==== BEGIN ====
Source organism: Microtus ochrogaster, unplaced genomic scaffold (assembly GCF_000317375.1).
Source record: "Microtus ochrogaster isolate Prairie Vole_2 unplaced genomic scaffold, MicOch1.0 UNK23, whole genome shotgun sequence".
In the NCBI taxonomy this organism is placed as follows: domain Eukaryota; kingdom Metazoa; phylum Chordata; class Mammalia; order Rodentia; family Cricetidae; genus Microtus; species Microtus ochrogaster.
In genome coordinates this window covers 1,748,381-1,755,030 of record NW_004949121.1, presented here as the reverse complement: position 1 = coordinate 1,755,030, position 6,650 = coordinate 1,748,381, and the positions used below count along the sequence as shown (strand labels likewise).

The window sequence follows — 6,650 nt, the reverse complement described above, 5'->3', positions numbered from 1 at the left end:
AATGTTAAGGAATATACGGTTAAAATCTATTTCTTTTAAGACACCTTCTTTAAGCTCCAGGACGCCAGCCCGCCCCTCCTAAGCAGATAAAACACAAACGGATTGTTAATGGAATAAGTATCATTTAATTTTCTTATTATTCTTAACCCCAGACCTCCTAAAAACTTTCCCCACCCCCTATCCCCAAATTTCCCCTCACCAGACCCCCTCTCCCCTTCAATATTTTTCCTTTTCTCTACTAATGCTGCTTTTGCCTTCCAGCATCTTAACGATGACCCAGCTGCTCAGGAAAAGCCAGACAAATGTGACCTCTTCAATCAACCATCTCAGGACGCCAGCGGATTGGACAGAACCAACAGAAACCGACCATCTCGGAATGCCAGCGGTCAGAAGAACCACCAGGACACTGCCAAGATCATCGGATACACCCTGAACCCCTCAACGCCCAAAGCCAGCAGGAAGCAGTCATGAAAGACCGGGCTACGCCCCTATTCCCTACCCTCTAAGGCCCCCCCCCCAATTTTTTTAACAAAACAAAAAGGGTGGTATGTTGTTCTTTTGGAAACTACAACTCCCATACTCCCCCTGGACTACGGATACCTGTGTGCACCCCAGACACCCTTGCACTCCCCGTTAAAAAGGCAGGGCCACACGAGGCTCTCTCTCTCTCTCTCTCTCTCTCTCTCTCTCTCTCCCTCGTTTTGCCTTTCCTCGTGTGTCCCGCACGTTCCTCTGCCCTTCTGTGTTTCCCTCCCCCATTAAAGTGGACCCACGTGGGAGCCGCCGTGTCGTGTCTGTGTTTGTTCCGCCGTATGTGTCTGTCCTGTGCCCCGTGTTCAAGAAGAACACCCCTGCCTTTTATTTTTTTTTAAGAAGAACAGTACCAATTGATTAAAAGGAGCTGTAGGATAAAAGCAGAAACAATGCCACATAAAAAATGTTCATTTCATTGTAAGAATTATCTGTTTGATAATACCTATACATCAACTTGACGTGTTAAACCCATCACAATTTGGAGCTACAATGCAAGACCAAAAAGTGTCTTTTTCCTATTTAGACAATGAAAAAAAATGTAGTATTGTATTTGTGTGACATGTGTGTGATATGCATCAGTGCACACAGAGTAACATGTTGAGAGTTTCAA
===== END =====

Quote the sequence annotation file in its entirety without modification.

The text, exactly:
Source organism: Microtus ochrogaster, unplaced genomic scaffold (assembly GCF_000317375.1).
Source record: "Microtus ochrogaster isolate Prairie Vole_2 unplaced genomic scaffold, MicOch1.0 UNK23, whole genome shotgun sequence".
In the NCBI taxonomy this organism is placed as follows: domain Eukaryota; kingdom Metazoa; phylum Chordata; class Mammalia; order Rodentia; family Cricetidae; genus Microtus; species Microtus ochrogaster.
In genome coordinates this window covers 1,748,381-1,755,030 of record NW_004949121.1, presented here as the reverse complement: position 1 = coordinate 1,755,030, position 6,650 = coordinate 1,748,381, and the positions used below count along the sequence as shown (strand labels likewise).

The window sequence follows — 6,650 nt, the reverse complement described above, 5'->3', positions numbered from 1 at the left end:
AATGTTAAGGAATATACGGTTAAAATCTATTTCTTTTAAGACACCTTCTTTAAGCTCCAGGACGCCAGCCCGCCCCTCCTAAGCAGATAAAACACAAACGGATTGTTAATGGAATAAGTATCATTTAATTTTCTTATTATTCTTAACCCCAGACCTCCTAAAAACTTTCCCCACCCCCTATCCCCAAATTTCCCCTCACCAGACCCCCTCTCCCCTTCAATATTTTTCCTTTTCTCTACTAATGCTGCTTTTGCCTTCCAGCATCTTAACGATGACCCAGCTGCTCAGGAAAAGCCAGACAAATGTGACCTCTTCAATCAACCATCTCAGGACGCCAGCGGATTGGACAGAACCAACAGAAACCGACCATCTCGGAATGCCAGCGGTCAGAAGAACCACCAGGACACTGCCAAGATCATCGGATACACCCTGAACCCCTCAACGCCCAAAGCCAGCAGGAAGCAGTCATGAAAGACCGGGCTACGCCCCTATTCCCTACCCTCTAAGGCCCCCCCCCCAATTTTTTTAACAAAACAAAAAGGGTGGTATGTTGTTCTTTTGGAAACTACAACTCCCATACTCCCCCTGGACTACGGATACCTGTGTGCACCCCAGACACCCTTGCACTCCCCGTTAAAAAGGCAGGGCCACACGAGGCTCTCTCTCTCTCTCTCTCTCTCTCTCTCTCTCTCTCCCTCGTTTTGCCTTTCCTCGTGTGTCCCGCACGTTCCTCTGCCCTTCTGTGTTTCCCTCCCCCATTAAAGTGGACCCACGTGGGAGCCGCCGTGTCGTGTCTGTGTTTGTTCCGCCGTATGTGTCTGTCCTGTGCCCCGTGTTCAAGAAGAACACCCCTGCCTTTTATTTTTTTTTAAGAAGAACAGTACCAATTGATTAAAAGGAGCTGTAGGATAAAAGCAGAAACAATGCCACATAAAAAATGTTCATTTCATTGTAAGAATTATCTGTTTGATAATACCTATACATCAACTTGACGTGTTAAACCCATCACAATTTGGAGCTACAATGCAAGACCAAAAAGTGTCTTTTTCCTATTTAGACAATGAAAAAAAATGTAGTATTGTATTTGTGTGACATGTGTGTGATATGCATCAGTGCACACAGAGTAACATGTTGAGAGTTTCAA